President Rodrigo Duterte was two hours late in personally welcoming the arrival of the AstraZeneca COVID-19 vaccines in contrast with his punctuality when China delivered its doses of Sinovac‘s CoronaVac.
The chief executive on Thursday night was expected to spearhead the vaccine turnover ceremony of Britain’s AstraZeneca doses courtesy of the World Health Organization‘s COVAX Global Facility.
The COVAX initiative ensures that countries around the globe, especially the low and middle-income ones, have equitable access to COVID-19 vaccines.
Reports said Duterte was supposed to be at the Villamor Air Base in Pasay City at 7:30 p.m. The vaccine shipment containing 487,200 doses arrived around 7:20 p.m. at the Ninoy Aquino International Airport Terminal 3.
The president only arrived at around 9:30 p.m. or two hours later.
Diplomats who waited for the Philippine president’s arrival were new European Union Ambassador Luc Veron and British Ambassador Daniel Pruce.
Also present was WHO Representative to the Philippines Dr. Rabindra Abeyasinghe.
A Malacañang staff said that Duterte had a meeting at the Palace but its details were not clear.
He went back to the Palace after attending two events in Bulacan and Valenzuela City that ended at around 5:30 p.m.
At the turnover ceremony, Duterte delivered a speech where he thanked the donor countries and urged Filipinos to get vaccinated since this is the “key to reopening our society.”
The AstraZeneca doses were “immediately” delivered to storage for repacking and preparation for distribution to the frontliners, according to vaccine czar Sec. Carlito Galvez Jr.
Its shipment was donated by the European Union, Germany, Norway, France, Italy, Spain, Netherlands, Sweden, Denmark, Austria, Greece and Australia.
AstraZeneca’s COVID-19 vaccine
The vaccine, which was developed by the pharmaceutical firm together with the University of Oxford, has an average efficacy rate of 70% in trials. The results ranged between 62% and 90% efficacy depending on the vaccine dosage.
A chief medical adviser of Health Canada said that one data for the AstraZeneca showed that efficacy rises to 85% if the gap between doses is 12 weeks. If it’s just four weeks, efficacy was 62%, as reported by CTV News.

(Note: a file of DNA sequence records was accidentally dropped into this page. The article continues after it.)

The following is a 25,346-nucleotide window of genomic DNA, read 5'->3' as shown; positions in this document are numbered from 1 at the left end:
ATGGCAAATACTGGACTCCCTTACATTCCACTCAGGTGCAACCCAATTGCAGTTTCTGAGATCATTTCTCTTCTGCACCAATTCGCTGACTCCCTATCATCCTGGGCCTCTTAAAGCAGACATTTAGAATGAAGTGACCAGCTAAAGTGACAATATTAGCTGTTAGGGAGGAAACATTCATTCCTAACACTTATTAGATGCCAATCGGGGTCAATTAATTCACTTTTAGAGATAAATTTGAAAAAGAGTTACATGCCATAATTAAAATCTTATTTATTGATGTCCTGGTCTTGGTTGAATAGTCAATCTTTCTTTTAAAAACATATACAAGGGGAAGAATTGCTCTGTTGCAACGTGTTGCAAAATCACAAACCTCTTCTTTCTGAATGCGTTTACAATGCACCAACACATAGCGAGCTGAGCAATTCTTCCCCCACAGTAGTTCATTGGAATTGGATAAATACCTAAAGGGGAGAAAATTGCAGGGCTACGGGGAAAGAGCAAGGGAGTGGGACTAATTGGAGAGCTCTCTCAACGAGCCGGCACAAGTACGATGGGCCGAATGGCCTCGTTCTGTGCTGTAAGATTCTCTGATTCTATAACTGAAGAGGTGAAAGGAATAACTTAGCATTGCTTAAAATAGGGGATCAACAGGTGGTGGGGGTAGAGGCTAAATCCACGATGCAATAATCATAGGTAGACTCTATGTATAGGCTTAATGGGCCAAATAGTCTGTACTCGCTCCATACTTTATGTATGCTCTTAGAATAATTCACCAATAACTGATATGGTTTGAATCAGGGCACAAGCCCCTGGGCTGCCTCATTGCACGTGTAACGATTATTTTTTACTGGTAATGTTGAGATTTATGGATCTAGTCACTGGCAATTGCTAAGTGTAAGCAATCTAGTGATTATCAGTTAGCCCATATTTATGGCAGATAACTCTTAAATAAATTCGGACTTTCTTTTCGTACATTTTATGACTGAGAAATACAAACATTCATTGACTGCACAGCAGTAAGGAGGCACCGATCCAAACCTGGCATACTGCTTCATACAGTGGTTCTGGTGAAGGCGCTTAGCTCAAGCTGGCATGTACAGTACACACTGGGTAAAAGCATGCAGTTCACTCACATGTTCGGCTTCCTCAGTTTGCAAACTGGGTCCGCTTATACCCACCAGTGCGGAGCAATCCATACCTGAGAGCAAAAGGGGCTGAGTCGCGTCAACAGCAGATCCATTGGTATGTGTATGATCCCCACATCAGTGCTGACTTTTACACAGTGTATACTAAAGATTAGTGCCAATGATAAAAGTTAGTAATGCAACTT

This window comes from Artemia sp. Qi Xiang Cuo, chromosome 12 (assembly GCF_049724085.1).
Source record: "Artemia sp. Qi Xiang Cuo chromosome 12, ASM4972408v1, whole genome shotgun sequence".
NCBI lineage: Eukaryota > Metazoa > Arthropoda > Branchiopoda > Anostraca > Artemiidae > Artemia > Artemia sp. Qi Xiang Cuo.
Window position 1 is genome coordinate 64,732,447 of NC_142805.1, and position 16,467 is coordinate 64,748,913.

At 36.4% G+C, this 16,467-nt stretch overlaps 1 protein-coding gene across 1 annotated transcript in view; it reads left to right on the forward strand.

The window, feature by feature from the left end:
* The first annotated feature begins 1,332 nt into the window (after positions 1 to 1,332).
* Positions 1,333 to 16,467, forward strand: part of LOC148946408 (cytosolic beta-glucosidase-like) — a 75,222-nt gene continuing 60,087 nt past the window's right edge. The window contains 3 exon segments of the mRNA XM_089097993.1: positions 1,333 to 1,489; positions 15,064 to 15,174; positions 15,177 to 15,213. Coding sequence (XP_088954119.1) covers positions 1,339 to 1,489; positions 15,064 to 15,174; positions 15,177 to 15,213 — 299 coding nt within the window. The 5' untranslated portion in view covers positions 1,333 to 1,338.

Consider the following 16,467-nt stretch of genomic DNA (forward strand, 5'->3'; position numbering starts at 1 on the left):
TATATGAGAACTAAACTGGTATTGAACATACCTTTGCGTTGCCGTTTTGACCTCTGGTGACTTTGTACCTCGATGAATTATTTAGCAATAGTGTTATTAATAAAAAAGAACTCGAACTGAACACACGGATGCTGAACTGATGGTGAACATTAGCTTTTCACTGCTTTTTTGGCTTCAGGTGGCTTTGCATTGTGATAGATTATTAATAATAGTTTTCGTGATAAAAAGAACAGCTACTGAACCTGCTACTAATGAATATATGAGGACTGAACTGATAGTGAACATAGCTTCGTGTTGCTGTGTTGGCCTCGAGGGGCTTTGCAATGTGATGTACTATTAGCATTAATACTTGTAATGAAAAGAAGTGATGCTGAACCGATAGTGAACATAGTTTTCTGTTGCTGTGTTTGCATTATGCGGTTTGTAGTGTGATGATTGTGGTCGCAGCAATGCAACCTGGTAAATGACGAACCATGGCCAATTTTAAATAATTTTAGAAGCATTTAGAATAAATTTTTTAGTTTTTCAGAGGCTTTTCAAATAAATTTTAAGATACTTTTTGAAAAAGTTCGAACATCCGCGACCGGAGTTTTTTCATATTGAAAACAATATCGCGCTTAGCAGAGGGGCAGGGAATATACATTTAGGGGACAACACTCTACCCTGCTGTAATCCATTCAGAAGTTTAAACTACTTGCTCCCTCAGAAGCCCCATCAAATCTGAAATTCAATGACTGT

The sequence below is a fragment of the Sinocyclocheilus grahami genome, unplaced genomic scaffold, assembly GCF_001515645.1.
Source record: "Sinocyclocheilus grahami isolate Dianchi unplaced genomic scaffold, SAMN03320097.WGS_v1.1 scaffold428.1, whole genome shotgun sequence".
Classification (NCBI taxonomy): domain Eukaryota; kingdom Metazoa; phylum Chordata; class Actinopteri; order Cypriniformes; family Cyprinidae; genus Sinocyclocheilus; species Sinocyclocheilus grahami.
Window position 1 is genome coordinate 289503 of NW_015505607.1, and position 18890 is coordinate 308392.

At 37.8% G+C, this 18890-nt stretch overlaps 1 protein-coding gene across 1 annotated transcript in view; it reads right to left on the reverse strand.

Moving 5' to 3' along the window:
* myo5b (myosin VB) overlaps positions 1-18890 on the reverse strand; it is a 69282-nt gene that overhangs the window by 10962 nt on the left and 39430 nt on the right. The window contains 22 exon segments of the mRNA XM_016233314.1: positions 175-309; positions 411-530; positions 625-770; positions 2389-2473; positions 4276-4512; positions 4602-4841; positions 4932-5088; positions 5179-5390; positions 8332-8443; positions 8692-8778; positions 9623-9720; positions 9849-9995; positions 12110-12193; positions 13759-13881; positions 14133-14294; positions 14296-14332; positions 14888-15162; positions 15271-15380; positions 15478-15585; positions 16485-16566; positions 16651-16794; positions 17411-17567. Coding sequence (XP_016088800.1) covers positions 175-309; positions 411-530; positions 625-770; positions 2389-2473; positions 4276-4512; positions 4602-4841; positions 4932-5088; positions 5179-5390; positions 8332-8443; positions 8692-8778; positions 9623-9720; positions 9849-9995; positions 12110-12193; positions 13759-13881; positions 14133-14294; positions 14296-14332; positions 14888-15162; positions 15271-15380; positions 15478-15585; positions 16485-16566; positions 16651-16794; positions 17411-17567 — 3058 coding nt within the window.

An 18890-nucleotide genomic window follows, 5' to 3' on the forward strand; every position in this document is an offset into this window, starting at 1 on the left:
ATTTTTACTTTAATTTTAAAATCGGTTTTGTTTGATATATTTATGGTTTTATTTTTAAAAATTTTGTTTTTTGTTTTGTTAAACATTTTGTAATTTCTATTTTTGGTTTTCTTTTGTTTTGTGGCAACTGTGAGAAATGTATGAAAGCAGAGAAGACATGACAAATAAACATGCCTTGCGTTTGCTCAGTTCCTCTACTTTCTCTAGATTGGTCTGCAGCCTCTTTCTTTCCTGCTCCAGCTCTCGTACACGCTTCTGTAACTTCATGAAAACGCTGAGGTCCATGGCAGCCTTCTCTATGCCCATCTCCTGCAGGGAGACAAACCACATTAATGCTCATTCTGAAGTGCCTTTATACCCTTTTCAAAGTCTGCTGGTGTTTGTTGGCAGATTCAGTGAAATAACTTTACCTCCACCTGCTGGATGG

The vaccine is also the one most procured by some of the country’s local government units due to its affordability and easy storage requirement at normal fridge temperature, compared to its contemporaries from other pharmaceutical firms.
‘Not from China’
Compared to his arrival in welcoming AstraZeneca, Duterte was reportedly punctual in overseeing the turnover ceremony of China’s 600,000 Sinovac doses on Sunday.
The aircraft carrying the vaccines landed on the Villamor Air Base that day at 4:10 p.m.
Duterte and his Cabinet members have witnessed the arrival.
He also said that he would like to visit Chinese President Xi Jinping at the end of the year to thank him for the vaccine donation.
Because of this, Duterte’s punctuality during Sinovac jab turnover ceremony was compared to his late arrival during the receipt of AstraZeneca vaccines, which was delivered by Western countries.
“Hindi daw kase galing sa China!” a Twitter user quipped in response to reports about his lateness.
“Pag hindi galing China, hindi priority? Okay lang ma-late? Here we are, worrying ’bout storing them in a certain degree and from turnover time,” another online user said.
“Syempre! Hindi kasi galing sa BFF niya,” a different Filipino likewise commented.
Since he took office in 2016, Duterte has made it known that his administration will have an “independent” foreign policy following his announcement of “separating” from the United States, the country’s traditional defense ally.
He then welcomed “unorthodox partnerships” with China and Russia, despite the continuous encroachment of the former in the country’s exclusive economic zone (EEZ) at the West Philippine Sea.
Last year, Duterte thanked Xi for his “continuous support” to the country amid the pandemic despite the reported activities of Beijing in the disputed territories that time.
China has been aggressively claiming territories in the West Philippine Sea despite the 2016 UN tribunal ruling that recognizes the Philippines’ sovereign rights over such contested areas in its EEZ.